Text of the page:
The Eminent Antiquarian

I have been meaning to post on the most eminent of Salem’s antiquarians, Henry FitzGilbert Waters (1833-1913) for a while, but I kept finding more information about him and thought I’d wait until I had the total picture: but clearly he is one of those people for whom references will always appear and it will be impossible to draw the total picture unless one is doing so in the form of a longer piece or even a book. His papers are at the Phillips Library in Rowley, so that might be an interesting project for someone, as genealogy is so popular right now and he is clearly one of its pioneering professional practicioners. But for (or from) me, just a little introduction. Salem produced a succession of eminent antiquarians—-Joseph B. Felt, Sidney Perley, George Francis Dow—so calling Henry F. Waters the most eminent is a big statement, but I think he was: his combinantion of intense genealogical research and incessant collecting gave him a very public status in the later years of his life, and after. And he was the New England Historical and Genealogical Society’s first “foreign agent!” In the obituary written by his friend and Harvard classmate James Kendall Hosmer for the January 1914 issue of the NEHGS’s Register, Hosmer calls Waters “the most eminent antiquarian of his time, perhaps of all times,” so I am just following suit.

Waters in his uniform at the beginning of the Civil War (he served with Co. F, 23rd Regiment, Massachusetts Volunteers until he came down with rheumatic fever followed by yellow fever and then in hospitals after his recovery) and in the facing pages of his publications; portrait by Salem artist Isaac Caliga in the bottom right corner.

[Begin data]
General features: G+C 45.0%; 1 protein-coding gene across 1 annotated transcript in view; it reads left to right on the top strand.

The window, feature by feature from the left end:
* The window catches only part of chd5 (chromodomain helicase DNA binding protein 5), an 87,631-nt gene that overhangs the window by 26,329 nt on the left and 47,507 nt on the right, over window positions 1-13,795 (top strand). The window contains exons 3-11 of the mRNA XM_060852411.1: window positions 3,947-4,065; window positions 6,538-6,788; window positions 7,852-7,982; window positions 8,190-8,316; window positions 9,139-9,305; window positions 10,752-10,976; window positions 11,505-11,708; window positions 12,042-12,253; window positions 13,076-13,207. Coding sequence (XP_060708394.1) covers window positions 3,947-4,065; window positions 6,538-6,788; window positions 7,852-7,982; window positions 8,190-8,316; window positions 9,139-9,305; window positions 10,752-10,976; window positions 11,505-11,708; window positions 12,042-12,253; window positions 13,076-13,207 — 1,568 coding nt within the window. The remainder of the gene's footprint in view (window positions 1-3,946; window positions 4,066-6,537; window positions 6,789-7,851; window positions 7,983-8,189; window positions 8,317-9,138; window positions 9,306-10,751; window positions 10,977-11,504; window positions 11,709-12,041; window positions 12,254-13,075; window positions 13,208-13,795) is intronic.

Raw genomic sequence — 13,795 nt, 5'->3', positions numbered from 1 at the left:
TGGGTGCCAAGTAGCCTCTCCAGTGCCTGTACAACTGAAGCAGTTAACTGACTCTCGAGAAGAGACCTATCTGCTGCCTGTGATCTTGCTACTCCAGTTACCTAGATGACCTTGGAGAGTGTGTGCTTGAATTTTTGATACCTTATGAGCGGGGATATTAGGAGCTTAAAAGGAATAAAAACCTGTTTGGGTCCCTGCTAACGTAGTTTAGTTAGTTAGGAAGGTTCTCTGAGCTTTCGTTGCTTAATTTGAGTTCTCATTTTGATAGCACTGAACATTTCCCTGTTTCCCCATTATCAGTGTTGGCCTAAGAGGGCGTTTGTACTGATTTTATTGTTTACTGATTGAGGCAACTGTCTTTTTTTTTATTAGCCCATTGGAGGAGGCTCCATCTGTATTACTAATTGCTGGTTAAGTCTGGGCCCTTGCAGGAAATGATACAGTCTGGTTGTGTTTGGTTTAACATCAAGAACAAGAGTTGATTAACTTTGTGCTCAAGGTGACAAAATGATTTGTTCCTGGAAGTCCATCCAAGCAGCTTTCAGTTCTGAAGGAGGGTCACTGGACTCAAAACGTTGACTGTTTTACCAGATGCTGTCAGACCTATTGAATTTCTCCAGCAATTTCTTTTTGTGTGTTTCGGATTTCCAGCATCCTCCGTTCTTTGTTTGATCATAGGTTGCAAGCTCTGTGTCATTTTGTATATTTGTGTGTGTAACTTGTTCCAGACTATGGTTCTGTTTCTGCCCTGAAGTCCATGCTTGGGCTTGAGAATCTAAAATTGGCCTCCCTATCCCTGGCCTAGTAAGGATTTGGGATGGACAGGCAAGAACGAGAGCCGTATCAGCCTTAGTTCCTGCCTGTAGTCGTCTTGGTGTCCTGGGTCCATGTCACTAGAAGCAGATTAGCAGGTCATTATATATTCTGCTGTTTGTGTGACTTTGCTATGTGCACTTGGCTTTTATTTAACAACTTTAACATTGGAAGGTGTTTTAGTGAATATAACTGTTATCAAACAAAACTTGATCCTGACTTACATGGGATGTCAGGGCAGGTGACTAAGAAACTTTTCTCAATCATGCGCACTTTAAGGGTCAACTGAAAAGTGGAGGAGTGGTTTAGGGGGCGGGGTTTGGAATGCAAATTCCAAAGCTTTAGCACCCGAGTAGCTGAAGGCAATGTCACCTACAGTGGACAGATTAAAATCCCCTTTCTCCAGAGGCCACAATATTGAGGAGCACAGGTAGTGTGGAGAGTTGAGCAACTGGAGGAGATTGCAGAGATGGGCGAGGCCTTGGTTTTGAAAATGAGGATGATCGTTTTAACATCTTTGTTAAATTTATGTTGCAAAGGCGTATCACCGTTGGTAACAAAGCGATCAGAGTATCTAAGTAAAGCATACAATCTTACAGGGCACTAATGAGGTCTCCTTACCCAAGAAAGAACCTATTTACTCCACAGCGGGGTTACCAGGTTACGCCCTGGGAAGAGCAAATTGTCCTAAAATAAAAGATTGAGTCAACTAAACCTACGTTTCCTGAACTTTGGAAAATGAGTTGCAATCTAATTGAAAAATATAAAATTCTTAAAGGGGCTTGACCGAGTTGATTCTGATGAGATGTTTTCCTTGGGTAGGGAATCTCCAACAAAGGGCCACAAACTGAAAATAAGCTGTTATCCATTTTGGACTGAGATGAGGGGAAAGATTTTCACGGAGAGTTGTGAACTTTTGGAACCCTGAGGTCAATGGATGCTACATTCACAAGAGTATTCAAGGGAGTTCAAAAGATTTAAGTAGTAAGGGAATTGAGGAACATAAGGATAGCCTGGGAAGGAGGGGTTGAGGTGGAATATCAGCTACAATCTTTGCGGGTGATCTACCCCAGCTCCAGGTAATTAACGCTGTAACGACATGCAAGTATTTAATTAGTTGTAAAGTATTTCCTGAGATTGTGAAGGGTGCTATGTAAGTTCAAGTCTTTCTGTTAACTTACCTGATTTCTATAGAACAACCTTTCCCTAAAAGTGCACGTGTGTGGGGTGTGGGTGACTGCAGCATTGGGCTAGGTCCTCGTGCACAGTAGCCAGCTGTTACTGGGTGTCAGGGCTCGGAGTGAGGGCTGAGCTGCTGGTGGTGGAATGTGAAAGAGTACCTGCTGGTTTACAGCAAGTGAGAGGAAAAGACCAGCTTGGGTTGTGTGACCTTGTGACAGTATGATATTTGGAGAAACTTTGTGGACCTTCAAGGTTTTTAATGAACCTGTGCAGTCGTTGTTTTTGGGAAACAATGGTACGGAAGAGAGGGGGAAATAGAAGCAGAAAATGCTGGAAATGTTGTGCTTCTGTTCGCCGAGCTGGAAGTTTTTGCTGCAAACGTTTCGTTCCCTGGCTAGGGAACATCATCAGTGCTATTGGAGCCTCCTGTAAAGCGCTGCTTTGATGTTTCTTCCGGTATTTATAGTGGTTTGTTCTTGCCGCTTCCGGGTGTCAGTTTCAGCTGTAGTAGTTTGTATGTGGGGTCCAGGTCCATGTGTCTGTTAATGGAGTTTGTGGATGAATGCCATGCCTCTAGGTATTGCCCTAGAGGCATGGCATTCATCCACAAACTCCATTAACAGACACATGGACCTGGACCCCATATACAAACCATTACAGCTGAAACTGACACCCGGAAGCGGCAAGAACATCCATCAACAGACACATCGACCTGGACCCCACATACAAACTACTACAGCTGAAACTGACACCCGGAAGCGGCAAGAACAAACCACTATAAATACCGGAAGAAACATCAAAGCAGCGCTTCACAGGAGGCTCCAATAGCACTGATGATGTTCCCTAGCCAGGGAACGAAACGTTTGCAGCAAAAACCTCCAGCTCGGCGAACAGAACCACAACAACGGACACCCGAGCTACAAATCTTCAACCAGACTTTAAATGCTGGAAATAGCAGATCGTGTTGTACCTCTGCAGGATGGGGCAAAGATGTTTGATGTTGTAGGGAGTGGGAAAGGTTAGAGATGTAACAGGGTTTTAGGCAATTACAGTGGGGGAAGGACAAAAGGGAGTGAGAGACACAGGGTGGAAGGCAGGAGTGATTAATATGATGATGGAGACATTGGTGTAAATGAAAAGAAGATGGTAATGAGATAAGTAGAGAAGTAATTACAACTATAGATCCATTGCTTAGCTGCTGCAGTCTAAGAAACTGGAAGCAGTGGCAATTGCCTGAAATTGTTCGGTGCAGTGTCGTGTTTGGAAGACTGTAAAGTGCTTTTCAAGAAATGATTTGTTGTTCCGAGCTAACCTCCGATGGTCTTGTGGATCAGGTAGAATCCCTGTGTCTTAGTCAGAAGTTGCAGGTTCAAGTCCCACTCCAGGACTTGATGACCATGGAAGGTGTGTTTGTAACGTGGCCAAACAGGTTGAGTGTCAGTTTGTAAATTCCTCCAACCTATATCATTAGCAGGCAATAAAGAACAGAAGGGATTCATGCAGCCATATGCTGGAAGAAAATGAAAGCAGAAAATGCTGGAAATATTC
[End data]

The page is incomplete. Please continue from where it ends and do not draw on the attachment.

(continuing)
Waters grew up in Salem and went on to Harvard and service during the Civil War, after which he returned to his native city and dabbled according to Hosmer: he “was engaged not earnestly in educational work, collected old furniture, and pored over old documents.” He lived with his parents and unmarried brothers at 80 Washington Square, a c. 1795 McIntire mansion on Salem Common which belonged to his mother’s family (the Townends—who seem to be the reason for his ability to dabble, though his father was a judge). This house was obviously very important to him, as it was his primary residence for his entire long life, but I believe that another “house” was even more important to him: Somerset House in London, a grand classical building on the Strand which is now an arts center, but was the principle probate records repository during Waters’ lifetime—and long after. Waters went to London for the first time in 1879 with his friend Dr. James A. Emmerton (a medical doctor who also preferred to dabble) and they dove into these and other records, looking for anything and everything that might pad the pedigrees of New England families. They were very successful, and published genealogical “gleanings” in both the Historical Collections of the Essex Institute and the Register. Requests for more research were forwarded to both institutions, and in 1883 Waters returned to London as the first salaried “agent” of the New England Historical and Genealogical Society. He remained there (with occasional trips back home) for the next 17 years, during which he traced the lineages of just about every Salem mercantile family and established a national reputation through the continual publication of his genealogical research in journals and books as well as his detailed ancestries of John Harvard, Roger Williams, and George Washington.

80 Washington Square in the 1890s, Frank Cousins Collection at the Phillips Library via Digital Commonwealth; Somerset House in London, Rudolph Ackermann, 1809, British Library; An Examination of the English Ancestry of George Washington: Setting Forth the Evidence to Connect Him with the Washingtons of Sulgrave and Brington (1889).